Mother of the Eucharistic Chapel of Perpetual Adoration

Perpetual Adoration

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Eucharistic Adoration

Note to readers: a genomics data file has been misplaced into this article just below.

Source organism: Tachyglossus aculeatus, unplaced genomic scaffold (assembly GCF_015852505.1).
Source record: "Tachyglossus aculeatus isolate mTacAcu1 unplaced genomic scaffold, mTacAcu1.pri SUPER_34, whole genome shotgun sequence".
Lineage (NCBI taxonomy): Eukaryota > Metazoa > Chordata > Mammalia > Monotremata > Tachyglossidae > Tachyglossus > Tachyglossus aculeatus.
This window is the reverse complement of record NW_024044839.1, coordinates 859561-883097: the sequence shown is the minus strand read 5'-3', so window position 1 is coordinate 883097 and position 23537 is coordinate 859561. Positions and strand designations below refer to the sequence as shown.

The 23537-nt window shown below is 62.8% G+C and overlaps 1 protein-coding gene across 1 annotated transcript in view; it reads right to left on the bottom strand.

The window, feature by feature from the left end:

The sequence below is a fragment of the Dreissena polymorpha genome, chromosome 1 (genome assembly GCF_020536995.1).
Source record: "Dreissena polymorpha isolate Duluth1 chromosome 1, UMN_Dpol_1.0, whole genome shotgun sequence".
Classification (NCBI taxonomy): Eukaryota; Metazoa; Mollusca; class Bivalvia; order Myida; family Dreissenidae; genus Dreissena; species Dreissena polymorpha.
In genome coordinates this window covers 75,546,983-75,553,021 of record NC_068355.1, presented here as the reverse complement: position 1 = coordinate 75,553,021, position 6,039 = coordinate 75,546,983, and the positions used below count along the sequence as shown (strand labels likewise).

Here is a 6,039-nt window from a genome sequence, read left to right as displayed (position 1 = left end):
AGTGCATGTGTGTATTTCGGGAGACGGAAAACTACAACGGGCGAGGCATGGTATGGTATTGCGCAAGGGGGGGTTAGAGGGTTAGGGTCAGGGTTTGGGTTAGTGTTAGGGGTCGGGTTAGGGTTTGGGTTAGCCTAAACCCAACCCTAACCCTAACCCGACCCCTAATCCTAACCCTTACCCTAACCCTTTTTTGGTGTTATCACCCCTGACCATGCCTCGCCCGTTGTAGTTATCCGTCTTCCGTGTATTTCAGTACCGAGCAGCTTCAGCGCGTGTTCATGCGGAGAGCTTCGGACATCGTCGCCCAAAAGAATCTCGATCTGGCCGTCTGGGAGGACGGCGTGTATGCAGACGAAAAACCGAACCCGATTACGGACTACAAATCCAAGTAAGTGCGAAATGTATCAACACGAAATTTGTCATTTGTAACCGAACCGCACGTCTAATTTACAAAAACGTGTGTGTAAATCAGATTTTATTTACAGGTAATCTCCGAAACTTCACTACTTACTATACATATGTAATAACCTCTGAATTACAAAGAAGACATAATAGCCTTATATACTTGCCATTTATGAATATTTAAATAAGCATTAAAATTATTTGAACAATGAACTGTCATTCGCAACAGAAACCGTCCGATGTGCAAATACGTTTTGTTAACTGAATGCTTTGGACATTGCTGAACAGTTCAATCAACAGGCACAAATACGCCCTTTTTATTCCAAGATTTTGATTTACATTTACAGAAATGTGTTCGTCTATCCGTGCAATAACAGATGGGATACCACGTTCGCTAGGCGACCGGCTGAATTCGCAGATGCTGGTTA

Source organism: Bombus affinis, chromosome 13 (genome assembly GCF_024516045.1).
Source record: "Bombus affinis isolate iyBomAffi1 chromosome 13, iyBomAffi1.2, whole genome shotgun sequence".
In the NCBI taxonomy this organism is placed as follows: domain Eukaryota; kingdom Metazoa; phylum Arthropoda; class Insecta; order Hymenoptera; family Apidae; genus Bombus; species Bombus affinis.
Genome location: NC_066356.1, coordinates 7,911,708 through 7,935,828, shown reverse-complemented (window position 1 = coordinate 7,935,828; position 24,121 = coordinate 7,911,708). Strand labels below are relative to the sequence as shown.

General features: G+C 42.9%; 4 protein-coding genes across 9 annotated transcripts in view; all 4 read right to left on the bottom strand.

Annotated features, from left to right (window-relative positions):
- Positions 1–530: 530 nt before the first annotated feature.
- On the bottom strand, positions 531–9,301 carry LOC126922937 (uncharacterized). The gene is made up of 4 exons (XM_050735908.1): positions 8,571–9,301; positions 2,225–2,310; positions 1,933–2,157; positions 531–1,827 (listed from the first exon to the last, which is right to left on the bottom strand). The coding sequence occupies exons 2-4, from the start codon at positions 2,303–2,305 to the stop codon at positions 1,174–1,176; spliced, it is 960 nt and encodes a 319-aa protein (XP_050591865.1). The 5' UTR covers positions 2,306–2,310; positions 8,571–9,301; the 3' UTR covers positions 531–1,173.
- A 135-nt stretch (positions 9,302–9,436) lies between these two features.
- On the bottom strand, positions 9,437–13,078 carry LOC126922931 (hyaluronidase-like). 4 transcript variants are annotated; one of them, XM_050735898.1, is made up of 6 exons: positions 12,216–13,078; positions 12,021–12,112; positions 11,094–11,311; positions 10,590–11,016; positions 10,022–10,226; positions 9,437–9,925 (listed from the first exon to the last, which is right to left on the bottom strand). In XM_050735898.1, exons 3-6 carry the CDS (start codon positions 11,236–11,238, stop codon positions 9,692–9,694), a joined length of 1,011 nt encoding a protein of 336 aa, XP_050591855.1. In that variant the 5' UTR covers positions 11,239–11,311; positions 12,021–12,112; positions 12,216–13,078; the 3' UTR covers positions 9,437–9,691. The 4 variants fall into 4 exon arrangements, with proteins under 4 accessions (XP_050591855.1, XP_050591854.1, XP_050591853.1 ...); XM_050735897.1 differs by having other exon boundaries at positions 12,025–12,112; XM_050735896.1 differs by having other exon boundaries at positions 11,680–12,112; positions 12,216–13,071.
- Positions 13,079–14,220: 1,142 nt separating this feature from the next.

By the end of the eleventh century, Eucharistic adoration as we know it, began to take shape. Until then the Real Presence was taken for granted in Catholic belief and its reservation was the common practice in catholic churches, including the chapels and oratories of religious communities. Suddenly a revolution hit the Church when Berengarius (999-1088), archdeacon of Angers in France, publicly denied that Christ was really and physically present under the species of bread and wine. Others took up the idea and began writing about the Eucharistic Christ as not exactly the Christ of the Gospels or, by implication, as not actually there. The matter became so serious that Pope Gregory VII ordered Berengarius to sign a retraction. This credo has made theological history. It was the Church’s first definitive statement of what had always been believed and never seriously challenged. The witness came from the abbot become-pope, whose faith in the Blessed Sacrament had been nourished for years in a Benedictine monastery. Pope Gregory’s teaching on the Real Presence was quoted verbatim in Pope Paul VI’s historic document Mysterium Fidei (1965) to meet a new challenge to the Eucharist in our day — very similar to what happened in the eleventh century: I believe in my heart and openly profess that the bread and wine placed upon the altar are, by the mystery of the sacred prayer and the words of the Redeemer, substantially changed into the true and life-giving flesh and blood of Jesus Christ our Lord, and that after the consecration, there is present the true body of Christ which was born of the Virgin and offered up for the salvation of the world, hung on the cross and now sits at the right hand of the Father, and that there is present the true blood of Christ which flowed from his side. They are present not only by means of a sign and of the efficacy of the Sacrament, but also in the very reality and truth of their nature and substance.